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Thursday, December 21

History Repeating Itself Again

I'd like to show you an excerpt (so that you'll read the whole article) from Madison’s Ghost on The Intoxicated Presidency – and its Corporate Support Group by Thom Hartmann, published on October 25th, 2002 in Common Dreams. (At this point in time, we aren't absolutely sure that Bush will invade Iraq)
"Hitler used the 1933 burning of the Reichstag (Parliament) building by a deranged Dutchman to declare a “war on terrorism,” establish his legitimacy as a leader (even though he hadn’t won a majority in the previous election).

“You are now witnessing the beginning of a great epoch in history,” he proclaimed, standing in front of the burned-out building, surrounded by national media. “This fire,” he said, his voice trembling with emotion, “is the beginning.” He used the occasion – “a sign from God,” he called it – to declare an all-out war on terrorism and its ideological sponsors, a people, he said, who traced their origins to the Middle East and found motivation for their “evil” deeds in their religion.

Two weeks later, the first prison for terrorists was built in Oranianberg, holding the first suspected allies of the infamous terrorist. In a national outburst of patriotism, the nation’s flag was everywhere, even printed in newspapers suitable for display.

Within four weeks of the terrorist attack, the nation’s now-popular leader had pushed through legislation, in the name of combating terrorism and fighting the philosophy he said spawned it, that suspended constitutional guarantees of free speech, privacy, and habeas corpus. Police could now intercept mail and wiretap phones; suspected terrorists could be imprisoned without specific charges and without access to their lawyers; police could sneak into people’s homes without warrants if the cases involved terrorism.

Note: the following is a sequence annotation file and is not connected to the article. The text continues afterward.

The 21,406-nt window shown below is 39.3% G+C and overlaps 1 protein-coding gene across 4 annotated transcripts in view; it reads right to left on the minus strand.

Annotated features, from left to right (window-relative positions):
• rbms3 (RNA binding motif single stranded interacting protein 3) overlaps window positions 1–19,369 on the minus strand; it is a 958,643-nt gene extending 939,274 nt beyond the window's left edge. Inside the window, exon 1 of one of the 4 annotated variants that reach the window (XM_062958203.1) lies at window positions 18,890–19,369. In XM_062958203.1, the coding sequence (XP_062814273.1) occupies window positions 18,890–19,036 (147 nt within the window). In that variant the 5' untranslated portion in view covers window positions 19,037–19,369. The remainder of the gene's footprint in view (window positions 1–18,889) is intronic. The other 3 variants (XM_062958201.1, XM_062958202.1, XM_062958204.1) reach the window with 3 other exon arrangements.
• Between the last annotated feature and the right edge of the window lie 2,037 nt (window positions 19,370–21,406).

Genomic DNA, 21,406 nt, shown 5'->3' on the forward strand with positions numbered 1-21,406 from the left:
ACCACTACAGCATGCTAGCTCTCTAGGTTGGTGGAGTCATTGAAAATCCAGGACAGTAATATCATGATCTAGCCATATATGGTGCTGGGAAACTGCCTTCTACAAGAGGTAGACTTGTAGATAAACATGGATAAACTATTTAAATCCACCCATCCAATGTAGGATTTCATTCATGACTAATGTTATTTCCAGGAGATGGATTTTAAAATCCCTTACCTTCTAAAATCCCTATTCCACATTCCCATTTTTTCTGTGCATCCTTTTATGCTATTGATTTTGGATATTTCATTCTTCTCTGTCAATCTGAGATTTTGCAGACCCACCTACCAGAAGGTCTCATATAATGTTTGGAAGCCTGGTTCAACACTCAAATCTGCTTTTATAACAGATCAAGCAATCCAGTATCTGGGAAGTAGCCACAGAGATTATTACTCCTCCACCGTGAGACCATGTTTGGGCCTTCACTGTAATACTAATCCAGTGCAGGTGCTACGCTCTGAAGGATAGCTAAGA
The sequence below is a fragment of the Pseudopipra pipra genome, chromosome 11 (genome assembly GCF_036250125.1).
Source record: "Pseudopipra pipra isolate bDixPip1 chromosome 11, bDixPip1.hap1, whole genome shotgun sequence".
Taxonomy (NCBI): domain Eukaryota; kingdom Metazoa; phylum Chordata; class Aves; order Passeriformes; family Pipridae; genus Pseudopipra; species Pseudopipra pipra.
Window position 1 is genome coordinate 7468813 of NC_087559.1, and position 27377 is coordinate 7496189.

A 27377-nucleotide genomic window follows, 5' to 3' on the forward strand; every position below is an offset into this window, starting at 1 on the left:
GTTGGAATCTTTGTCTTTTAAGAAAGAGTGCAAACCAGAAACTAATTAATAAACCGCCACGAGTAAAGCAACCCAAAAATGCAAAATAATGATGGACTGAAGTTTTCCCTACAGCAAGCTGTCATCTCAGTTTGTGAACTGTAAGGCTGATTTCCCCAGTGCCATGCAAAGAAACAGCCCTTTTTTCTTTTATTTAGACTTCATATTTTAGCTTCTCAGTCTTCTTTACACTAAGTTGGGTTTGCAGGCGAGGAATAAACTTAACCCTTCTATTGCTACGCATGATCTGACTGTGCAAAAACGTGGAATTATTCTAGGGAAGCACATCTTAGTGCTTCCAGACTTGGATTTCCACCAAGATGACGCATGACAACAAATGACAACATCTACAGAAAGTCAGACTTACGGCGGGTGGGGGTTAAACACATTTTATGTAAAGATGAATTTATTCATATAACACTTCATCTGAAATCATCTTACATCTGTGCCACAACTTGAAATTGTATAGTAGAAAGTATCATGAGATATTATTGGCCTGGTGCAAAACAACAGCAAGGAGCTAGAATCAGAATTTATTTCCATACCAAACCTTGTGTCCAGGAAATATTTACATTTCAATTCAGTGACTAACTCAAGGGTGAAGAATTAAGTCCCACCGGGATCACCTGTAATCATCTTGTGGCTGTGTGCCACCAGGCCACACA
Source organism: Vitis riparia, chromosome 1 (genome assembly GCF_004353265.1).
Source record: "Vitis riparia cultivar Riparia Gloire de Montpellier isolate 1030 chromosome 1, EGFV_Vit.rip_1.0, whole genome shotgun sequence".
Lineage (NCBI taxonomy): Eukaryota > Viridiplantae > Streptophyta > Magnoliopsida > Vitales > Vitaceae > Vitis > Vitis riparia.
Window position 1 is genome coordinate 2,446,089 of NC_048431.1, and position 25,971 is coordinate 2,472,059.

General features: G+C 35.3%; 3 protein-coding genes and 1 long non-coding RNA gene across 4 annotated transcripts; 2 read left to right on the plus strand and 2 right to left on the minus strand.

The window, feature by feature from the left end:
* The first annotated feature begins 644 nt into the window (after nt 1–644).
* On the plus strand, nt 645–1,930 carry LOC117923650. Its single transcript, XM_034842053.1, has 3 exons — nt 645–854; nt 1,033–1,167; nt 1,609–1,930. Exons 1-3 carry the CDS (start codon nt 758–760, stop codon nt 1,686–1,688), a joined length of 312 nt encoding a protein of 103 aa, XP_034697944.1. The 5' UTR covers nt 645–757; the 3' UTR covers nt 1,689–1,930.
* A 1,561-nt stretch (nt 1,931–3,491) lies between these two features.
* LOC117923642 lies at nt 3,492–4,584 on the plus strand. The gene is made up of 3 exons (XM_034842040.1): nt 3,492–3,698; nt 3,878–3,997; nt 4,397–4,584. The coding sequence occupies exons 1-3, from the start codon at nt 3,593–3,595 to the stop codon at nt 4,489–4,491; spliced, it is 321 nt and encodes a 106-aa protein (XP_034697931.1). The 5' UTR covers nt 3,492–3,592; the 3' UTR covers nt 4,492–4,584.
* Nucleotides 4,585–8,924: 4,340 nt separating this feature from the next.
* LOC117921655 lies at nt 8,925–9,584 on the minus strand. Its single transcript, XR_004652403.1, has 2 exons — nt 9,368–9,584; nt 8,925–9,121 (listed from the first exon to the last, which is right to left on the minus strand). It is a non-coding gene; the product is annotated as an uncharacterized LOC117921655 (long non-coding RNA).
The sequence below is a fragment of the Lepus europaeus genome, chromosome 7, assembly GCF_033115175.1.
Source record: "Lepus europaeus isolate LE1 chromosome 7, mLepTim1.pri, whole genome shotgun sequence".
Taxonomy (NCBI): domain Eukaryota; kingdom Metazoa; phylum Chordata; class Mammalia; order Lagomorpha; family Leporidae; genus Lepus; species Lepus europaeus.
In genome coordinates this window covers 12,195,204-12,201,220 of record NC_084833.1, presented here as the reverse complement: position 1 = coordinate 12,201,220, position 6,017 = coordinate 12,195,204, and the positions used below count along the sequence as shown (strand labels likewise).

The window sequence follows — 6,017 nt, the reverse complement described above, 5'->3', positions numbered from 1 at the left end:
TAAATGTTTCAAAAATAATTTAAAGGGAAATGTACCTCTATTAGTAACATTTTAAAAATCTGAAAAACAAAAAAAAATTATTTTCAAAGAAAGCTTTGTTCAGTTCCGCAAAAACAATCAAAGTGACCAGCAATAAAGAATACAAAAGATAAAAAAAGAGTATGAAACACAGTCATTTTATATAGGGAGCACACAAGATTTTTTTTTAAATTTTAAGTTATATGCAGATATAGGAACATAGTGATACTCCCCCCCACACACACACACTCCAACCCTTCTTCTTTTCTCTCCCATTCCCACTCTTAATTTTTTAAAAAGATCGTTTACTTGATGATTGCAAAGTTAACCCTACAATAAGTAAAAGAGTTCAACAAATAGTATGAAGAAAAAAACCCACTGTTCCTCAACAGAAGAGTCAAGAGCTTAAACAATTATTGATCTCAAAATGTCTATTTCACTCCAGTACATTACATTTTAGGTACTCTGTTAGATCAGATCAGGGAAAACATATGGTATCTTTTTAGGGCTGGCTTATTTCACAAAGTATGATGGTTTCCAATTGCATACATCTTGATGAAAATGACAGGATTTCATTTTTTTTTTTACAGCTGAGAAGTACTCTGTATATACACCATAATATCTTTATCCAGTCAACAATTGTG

To get his patriotic “Decree on the Protection of People and State” passed over the objections of concerned legislators and civil libertarians, he agreed to put a 4-year sunset provision on it: if the national emergency provoked by the terrorist attack on the Reichstag building was over by then, the freedoms and rights would be returned to the people, and the police agencies would be re-restrained.

Within the first months after that terrorist attack, at the suggestion of a political advisor, he brought a formerly obscure word into common usage. Instead of referring to the nation by its name, he began to refer to it as The Fatherland. As hoped, people’s hearts swelled with pride, and the beginning of an us-versus-them mentality was sewn. Our land was “the” homeland, citizens thought: all others were simply foreign lands.

Within a year of the terrorist attack, Hitler’s advisors determined that the various local police and federal agencies around the nation were lacking the clear communication and overall coordinated administration necessary to deal with the terrorist threat facing the nation, including those citizens who were of Middle Eastern ancestry and thus probably terrorist sympathizers. He proposed a single new national agency to protect the security of the Fatherland, consolidating the actions of dozens of previously independent police, border, and investigative agencies under a single powerful leader.